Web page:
When the Lynas Advanced Materials Plant (LAMP) begins operations in the Gebeng industrial estate near Kuantan, it will be the world’s largest rare earth refinery. Despite widespread local and international objections, a temporary operating licence was issued to Lynas Malaysia early this month. Are the authorities concerned at all about our well-being or do dollars and cents matter more in this controversial issue?
This weekend, Himpunan Hijau 2.0 together with several Non-Governmental Organisations (NGOs) as well as Non-Governmental Individuals (NGIs) will organise "In Solidarity with Himpunan Hijau 2.0" events across the nation on 26th February in:
a) Kuala Lumpur @ Maju Junction 9.30am to 12 noon
b) Penang @ Speakers' Square from 6pm onwards
c) Bukit Merah (in front of old Asian Rare Earth from 11 am onwards
d) Tanjung Aru Beach 4pm onwards
Contrary to what some might think, the Lynas controversy is NOT just a Kuantan or Pahang issue. It affects EVERY SINGLE MALAYSIAN and even every single inhabitant of this planet!
Bear in mind that once it starts operating, the pollution from the plant will spread over a wide area, even into our ASEAN neighbours through the South China Sea. This is a serious health and safety issue for EVERY SINGLE ONE OF US because contaminated seafood, agricultural produce will put our health and safety at risk. The North-east monsoon will carry the contaminants from the Lynas plant far and wide across the region.
Believe me, this is one issue that merits our attention and serious consideration. How many of us are aware that it is not just the location of the plant that is a controversy but also the waste from the plant which CANNOT BE TREATED and can only be stored?
If it is stored within the boundaries of our countries, Malaysians will have to bear the consequences for many generations - long after Lynas has packed its bags and left Malaysia!
How can they brush off our objections by saying that low radiation from the waste will not harm us?
In reality, the refinery processes require copious amounts of chemicals and reagents, such as concentrated sulphuric acid, magnesium oxide, hydrochloric acid and phosphoric acid as well as immense volumes of water and natural gas to extract the rare earth oxides.
On top of that, solid, gaseous and liquid waste will be produced from the flue gas desulphurisation (FGD), water leach purification (WLP) and neutralisation underflow (NUF) processes.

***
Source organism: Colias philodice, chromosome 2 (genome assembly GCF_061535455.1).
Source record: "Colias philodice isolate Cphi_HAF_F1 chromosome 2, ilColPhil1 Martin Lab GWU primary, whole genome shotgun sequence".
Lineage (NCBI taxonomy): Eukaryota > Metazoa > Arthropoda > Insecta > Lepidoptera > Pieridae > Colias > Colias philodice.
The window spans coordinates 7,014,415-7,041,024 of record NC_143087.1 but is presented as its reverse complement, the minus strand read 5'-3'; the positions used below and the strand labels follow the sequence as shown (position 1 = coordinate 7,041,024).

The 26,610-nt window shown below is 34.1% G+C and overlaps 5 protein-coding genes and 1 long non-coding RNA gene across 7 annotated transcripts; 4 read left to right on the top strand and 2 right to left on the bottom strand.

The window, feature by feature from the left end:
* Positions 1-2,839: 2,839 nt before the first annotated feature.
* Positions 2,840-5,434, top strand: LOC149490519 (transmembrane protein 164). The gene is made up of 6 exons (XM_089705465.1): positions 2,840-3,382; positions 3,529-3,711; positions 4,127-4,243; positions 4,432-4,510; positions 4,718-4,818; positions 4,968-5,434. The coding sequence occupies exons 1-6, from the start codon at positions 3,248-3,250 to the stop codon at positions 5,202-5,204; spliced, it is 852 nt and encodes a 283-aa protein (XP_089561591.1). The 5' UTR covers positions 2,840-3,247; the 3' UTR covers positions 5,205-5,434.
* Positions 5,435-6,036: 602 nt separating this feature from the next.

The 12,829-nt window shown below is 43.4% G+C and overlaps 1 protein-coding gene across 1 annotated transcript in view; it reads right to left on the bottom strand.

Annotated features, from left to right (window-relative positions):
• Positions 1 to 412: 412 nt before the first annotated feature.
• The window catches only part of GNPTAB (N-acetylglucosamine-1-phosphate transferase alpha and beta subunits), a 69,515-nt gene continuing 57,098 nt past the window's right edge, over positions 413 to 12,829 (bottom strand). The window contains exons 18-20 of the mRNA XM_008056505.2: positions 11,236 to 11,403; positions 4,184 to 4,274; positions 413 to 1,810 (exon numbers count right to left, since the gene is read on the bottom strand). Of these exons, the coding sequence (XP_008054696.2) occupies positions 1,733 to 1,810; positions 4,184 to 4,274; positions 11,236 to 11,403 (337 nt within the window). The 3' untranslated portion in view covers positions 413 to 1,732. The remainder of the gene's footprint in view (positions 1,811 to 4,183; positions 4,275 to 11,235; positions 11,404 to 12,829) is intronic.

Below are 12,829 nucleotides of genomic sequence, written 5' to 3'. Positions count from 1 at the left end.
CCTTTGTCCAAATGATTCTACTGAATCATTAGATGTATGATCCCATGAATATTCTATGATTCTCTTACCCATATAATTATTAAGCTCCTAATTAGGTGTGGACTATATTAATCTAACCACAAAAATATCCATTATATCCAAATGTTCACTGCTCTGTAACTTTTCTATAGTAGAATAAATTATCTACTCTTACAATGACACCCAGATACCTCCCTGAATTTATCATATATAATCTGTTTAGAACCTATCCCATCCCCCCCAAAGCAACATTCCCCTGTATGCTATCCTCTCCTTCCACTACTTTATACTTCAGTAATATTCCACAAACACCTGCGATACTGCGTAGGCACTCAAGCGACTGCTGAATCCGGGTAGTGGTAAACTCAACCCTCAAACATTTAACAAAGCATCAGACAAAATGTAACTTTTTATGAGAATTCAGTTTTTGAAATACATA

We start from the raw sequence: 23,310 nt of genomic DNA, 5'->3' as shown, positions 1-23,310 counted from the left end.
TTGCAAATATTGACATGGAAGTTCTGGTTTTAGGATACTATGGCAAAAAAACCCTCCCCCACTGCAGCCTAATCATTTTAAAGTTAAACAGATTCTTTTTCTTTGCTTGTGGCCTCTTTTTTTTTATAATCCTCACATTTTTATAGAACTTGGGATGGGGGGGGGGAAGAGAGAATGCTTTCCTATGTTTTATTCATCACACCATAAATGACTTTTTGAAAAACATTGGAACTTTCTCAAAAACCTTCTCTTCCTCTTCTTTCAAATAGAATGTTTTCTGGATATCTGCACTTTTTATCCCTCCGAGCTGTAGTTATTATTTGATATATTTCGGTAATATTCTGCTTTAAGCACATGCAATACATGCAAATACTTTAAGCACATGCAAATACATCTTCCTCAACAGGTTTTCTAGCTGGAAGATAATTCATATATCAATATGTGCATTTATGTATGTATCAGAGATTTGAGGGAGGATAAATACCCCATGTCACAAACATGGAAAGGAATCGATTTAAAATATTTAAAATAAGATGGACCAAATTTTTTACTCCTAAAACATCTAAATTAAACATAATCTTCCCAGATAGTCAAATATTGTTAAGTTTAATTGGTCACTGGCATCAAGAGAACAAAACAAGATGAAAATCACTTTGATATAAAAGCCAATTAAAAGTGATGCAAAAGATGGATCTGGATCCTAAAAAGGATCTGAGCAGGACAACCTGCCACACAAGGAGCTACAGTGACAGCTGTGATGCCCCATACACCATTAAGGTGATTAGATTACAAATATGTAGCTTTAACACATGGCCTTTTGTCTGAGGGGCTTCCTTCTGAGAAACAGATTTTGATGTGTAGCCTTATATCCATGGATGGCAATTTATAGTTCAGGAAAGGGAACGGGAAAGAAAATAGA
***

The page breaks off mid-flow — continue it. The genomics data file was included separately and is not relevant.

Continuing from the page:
If it works at full capacity of 22,000 tonnes of rare earth oxide, the LAMP will produce waste as follows:
- 64,000 tonnes containing 106 tonnes of radioactive thorium and 5.6 tonnes of radioactive uranium every year
- 215,000 tonnes of residue likely to be contaminated with heavy metals and other hazardous substances every year
- 100,000 cubic meters of air discharge likely to be contaminated with hazardous substances and radioactive particles
- 500 cubic meters (or tonnes) of contaminated waste water every hour
Does the existing facility have the capacity to store the solid waste for the whole duration of its operations with the guarantee that it will not jeopardize the safety of surrounding areas and beyond?
Or will residents have to face risky waste water discharge strategy whereby water contaminated from its plant floor storm water run-off and its filtered waste water will be discharged into the Balok River?
The Balok River is an important mangrove habitat with four species listed in the global protection list of the IUCN. The mangrove mud flats along the Balok River are crucial breeding and spawning ground for a diversity of marine and aquatic flora and fauna including crustaceans and molluscs which are benthos or bottom-feeders.
Local fishermen have been collecting and trapping a wide range of seafood such as crabs, prawns,lobsters, river fish, cockles and oyster to sell and for their own consumption since time immemorial. Lynas’ water discharge plan can ruin their seafood industry and upset the naturally low ph peat riverine ecosystem of the Balok River.
Other industries at risk include fisheries, tourism and lucrative oil palm and bird nests industries which have been sustaining the local economy.
Malaysians must remember that the plant was constructed without any public consultation and least of all the informed consent of the local people. In its 2011 June review of the LAMP, the International Atomic Energy Agency (IAEA) made a recommendation to improve public consultation.
Did Lynas act upon that recommendation positively?
Most worryingly, do the different contractors and sub-contractors for the project have the experience in rare earth processing? Would they able to ensure effective management of their work? What are the implications to be considered? Have sub-standard materials been used and corners being cut in the construction of the plant?
One of the eleven IAEA recommendations for the Lynas project is the provision of a permanent waste disposal facility. Has Lynas provided any safe solution to manage its waste?
Malaysians must face the hard and painful truth that there is no safe permanent waste disposal facility in our country! So what does that mean? How will it affect us?
Ask yourself a simple question: Why did an Australian company decide to locate its plant in Malaysia? It has to go through a lot of inconveniences. Why?
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